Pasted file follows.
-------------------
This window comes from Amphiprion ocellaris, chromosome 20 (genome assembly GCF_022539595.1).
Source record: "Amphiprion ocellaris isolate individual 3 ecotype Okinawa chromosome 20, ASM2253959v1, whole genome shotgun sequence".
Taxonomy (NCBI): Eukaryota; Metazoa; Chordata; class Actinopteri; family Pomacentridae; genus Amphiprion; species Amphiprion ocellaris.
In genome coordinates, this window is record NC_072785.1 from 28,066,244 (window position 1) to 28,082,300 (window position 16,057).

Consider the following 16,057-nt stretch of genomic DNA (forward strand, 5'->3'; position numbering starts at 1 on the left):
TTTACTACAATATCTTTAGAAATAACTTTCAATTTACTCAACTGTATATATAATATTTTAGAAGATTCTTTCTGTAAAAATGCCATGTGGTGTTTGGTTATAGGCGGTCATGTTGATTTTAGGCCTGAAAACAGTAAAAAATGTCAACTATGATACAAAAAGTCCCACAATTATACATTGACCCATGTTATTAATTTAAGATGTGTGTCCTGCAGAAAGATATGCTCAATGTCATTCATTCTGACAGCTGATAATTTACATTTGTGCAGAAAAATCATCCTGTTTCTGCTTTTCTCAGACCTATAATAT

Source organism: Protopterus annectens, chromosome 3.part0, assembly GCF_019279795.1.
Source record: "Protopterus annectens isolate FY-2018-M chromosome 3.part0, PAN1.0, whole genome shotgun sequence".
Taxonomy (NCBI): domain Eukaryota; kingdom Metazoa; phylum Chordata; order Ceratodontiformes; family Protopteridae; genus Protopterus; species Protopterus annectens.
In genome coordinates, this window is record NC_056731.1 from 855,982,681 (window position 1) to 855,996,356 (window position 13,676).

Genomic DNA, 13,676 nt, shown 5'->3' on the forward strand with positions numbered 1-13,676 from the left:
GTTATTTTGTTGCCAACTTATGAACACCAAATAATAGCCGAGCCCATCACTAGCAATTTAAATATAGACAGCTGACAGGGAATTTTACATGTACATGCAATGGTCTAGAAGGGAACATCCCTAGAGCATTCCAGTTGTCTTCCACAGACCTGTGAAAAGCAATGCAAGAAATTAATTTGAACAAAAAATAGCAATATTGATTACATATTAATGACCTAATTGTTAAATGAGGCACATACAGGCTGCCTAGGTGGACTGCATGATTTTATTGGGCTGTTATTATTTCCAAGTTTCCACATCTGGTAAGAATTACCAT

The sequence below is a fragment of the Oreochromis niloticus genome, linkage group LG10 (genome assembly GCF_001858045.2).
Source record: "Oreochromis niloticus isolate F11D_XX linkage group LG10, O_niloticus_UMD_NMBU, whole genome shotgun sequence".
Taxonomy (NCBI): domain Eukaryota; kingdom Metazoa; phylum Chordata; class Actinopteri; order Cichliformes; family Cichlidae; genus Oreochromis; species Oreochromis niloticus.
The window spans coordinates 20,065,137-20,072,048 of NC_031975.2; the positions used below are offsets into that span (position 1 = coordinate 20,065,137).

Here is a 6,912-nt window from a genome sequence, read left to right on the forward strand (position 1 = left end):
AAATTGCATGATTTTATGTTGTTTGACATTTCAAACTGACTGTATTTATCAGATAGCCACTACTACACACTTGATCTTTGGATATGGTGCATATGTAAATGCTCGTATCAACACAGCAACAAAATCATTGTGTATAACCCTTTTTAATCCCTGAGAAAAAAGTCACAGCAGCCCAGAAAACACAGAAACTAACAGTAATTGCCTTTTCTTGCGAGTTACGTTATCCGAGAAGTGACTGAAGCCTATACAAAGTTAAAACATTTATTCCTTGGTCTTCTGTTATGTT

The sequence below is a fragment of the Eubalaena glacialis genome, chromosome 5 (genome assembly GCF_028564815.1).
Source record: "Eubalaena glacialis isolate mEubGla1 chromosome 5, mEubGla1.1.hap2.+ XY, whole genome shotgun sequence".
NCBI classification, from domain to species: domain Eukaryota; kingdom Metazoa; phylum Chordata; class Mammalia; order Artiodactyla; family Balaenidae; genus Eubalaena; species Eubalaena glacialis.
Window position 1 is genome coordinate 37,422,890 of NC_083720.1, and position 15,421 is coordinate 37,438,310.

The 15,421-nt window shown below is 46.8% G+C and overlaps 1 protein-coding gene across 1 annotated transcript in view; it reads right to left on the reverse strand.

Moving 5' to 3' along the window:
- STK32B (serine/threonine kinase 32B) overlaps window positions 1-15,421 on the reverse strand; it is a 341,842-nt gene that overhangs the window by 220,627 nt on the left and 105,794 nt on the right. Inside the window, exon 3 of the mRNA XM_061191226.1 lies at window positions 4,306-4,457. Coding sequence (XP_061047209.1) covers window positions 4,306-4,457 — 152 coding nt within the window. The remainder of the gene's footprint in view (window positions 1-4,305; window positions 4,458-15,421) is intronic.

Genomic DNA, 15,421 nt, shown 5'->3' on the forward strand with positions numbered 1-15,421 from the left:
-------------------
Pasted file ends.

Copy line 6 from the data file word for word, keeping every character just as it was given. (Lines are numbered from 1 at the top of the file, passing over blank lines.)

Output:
TTTACTACAATATCTTTAGAAATAACTTTCAATTTACTCAACTGTATATATAATATTTTAGAAGATTCTTTCTGTAAAAATGCCATGTGGTGTTTGGTTATAGGCGGTCATGTTGATTTTAGGCCTGAAAACAGTAAAAAATGTCAACTATGATACAAAAAGTCCCACAATTATACATTGACCCATGTTATTAATTTAAGATGTGTGTCCTGCAGAAAGATATGCTCAATGTCATTCATTCTGACAGCTGATAATTTACATTTGTGCAGAAAAATCATCCTGTTTCTGCTTTTCTCAGACCTATAATAT